UN AND ANNAN REALLY DESERVE IT
Jan Oberg, TFF director
Transnational Foundation for Peace and Future Research
There is all reason to rejoice at the fact that the United Nations and Secretary-General Kofi Annan have been awarded the centenary Nobel Peace Prize. It is the right choice. Though one would wish it had happened before, the award comes at a critical moment when governments around the world need to be reminded of the fundamental importance of the UN and its norms.
It is the only government organisation that truly represents “the international community.” It is the leading one symbolising humanity’s struggle to abolish war and seek peace by peaceful means. It does a lot of good and much less harm than most self-appointed peacemakers like NATO. And its budget is still about 3% of what its governments waste on weapons and wars.
The Nobel Committee correctly emphasises that Kofi Annan has brought new life to the organisation. He is a soft-spoken man with inner calm, a consensus-maker and an idealist Real politician. Annan has boosted the self-confidence of the organisation and protected its integrity as much as he probably can. He has pushed necessary reforms and listened attentively to the world NGO community.
Perhaps he could have raised his voice a bit when small countries are being bombed, when socio-economic gaps widen, when intolerance and fundamentalism thrives even among the well-to-do. Perhaps he will now it is his last term? Member governments constantly need to be reminded by him of the basic idea of the UN, which is to abolish war, to work for peace by peaceful means, to use military force only in the common interests. It is to promote tolerance, human rights and the welfare of all.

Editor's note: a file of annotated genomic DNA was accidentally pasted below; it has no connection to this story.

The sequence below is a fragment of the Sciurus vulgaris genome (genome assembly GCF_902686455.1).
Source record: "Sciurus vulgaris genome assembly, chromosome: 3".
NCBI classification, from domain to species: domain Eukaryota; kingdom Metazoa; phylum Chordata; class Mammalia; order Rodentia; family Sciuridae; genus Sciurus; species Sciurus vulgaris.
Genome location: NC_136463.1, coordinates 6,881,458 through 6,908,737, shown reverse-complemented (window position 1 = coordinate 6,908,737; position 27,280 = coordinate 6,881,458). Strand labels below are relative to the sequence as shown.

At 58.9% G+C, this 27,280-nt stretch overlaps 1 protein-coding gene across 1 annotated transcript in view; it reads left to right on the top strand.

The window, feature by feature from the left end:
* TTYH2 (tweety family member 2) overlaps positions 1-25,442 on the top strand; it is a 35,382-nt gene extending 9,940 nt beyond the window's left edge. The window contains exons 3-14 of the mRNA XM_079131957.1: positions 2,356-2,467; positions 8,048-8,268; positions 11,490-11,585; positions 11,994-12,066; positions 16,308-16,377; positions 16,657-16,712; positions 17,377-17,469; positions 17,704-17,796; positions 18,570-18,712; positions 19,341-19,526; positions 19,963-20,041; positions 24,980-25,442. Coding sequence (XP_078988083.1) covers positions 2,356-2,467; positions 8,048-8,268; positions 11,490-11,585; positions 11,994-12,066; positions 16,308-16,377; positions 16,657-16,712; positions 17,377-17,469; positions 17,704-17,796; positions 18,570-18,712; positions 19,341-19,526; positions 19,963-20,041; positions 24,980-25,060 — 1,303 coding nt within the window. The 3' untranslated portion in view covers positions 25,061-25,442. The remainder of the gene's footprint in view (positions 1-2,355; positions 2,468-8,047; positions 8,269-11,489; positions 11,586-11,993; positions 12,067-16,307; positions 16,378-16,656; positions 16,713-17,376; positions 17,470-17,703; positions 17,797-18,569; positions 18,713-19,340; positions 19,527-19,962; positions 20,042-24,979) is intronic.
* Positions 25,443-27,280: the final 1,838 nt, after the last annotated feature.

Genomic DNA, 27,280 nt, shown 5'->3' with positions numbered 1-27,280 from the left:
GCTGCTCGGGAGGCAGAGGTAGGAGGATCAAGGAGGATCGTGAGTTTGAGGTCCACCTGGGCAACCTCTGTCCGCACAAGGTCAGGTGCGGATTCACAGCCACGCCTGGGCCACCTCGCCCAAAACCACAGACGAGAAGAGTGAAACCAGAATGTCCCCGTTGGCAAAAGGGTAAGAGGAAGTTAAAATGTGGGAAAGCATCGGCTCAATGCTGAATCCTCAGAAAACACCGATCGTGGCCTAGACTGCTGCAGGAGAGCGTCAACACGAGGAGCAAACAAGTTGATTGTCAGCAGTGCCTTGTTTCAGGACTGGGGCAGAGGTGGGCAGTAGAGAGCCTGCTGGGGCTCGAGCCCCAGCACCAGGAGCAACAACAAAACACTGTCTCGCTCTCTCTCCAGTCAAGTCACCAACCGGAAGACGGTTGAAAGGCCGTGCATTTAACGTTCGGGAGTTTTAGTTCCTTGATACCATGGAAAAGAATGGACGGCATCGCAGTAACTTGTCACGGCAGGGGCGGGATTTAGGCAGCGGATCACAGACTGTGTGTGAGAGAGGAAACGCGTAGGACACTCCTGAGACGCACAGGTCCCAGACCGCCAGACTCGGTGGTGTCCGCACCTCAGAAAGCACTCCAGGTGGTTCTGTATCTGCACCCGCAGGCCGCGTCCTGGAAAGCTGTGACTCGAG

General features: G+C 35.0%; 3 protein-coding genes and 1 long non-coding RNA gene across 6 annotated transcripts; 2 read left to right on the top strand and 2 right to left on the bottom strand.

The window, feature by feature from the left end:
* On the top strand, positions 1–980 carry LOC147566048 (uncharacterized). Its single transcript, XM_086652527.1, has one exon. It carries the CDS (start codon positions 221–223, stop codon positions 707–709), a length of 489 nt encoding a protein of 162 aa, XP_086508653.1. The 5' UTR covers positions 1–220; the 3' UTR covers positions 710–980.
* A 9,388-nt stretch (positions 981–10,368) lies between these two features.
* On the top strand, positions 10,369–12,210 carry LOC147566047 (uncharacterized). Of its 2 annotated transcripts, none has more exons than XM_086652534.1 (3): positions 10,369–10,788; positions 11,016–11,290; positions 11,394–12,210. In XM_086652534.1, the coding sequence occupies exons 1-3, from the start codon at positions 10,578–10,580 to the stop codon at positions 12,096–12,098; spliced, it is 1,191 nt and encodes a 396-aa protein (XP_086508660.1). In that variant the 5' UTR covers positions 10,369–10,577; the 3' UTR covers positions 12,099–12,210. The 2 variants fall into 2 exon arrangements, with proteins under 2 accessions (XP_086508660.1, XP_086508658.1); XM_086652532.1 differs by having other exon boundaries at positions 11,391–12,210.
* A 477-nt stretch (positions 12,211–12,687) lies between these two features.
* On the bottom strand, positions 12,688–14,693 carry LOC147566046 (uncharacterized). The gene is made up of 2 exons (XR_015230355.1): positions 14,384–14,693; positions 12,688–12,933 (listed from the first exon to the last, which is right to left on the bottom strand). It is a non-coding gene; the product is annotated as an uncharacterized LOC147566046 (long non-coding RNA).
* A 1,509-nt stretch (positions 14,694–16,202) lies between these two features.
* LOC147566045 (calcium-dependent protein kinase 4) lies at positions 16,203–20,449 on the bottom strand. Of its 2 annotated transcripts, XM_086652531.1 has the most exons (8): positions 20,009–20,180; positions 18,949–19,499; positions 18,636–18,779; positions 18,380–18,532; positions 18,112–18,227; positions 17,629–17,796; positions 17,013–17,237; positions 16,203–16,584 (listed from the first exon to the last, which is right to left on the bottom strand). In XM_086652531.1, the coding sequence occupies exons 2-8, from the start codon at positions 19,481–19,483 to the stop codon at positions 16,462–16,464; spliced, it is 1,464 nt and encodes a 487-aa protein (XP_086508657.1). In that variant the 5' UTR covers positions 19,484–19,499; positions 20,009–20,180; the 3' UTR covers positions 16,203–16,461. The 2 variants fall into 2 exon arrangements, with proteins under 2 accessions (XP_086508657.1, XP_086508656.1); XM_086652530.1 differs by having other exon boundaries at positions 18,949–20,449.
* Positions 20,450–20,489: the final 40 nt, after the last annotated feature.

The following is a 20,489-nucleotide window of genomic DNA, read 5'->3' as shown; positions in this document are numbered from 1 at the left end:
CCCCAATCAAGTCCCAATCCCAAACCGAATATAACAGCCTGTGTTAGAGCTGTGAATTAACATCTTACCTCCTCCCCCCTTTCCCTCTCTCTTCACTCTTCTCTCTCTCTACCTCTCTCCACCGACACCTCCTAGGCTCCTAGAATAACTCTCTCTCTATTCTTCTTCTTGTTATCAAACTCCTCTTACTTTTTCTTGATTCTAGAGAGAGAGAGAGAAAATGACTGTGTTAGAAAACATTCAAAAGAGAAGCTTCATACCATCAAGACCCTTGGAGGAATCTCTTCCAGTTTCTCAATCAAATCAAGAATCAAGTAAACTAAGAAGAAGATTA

The assaults on the UN
The fact is that the UN Charter, with all its shortcomings, is the best road map toward a more humane world for all. It is the international treaty par excellence that tells us squarely that non-violence is better than violence.
When you listen to statesmen comforting themselves that the ongoing bombing of Afghanistan is in accordance with the UN Charter, you wonder whether they have ever read the Charter and, if they have, whether cynicism knows any limits. Just imagine what the world would be like if each and every of the almost 200 member states began practising the absurd idea that self-defence means attacking other member states with sophisticated weaponry thousands of kilometres away from their own territory. If they want a world operating on the law of the jungle, on might makes right, could they at least not stop sullying the UN?
The United Nations has been marginalised. There have been deliberate assaults, by the United States and other NATO countries in particular, on its global role. The UN has been humiliated as a peacekeeper in, among others places, Croatia, Bosnia, Eastern Slavonia, Yugoslavia/Kosovo and Macedonia. The same countries dominate the IMF and the World Bank that have done a lot to globalise poverty and inequality.
Though it has no historical experience, NATO members (one-tenth of the world’s nations) have promoted and expanded their outdated nuclear alliance as the new peace-keeper even in domestic conflicts. They have violated international laws and the UN Charter and done so in the name of the “international community.” It has harmed the UN as well as international peace and security.
Terrorism and the UN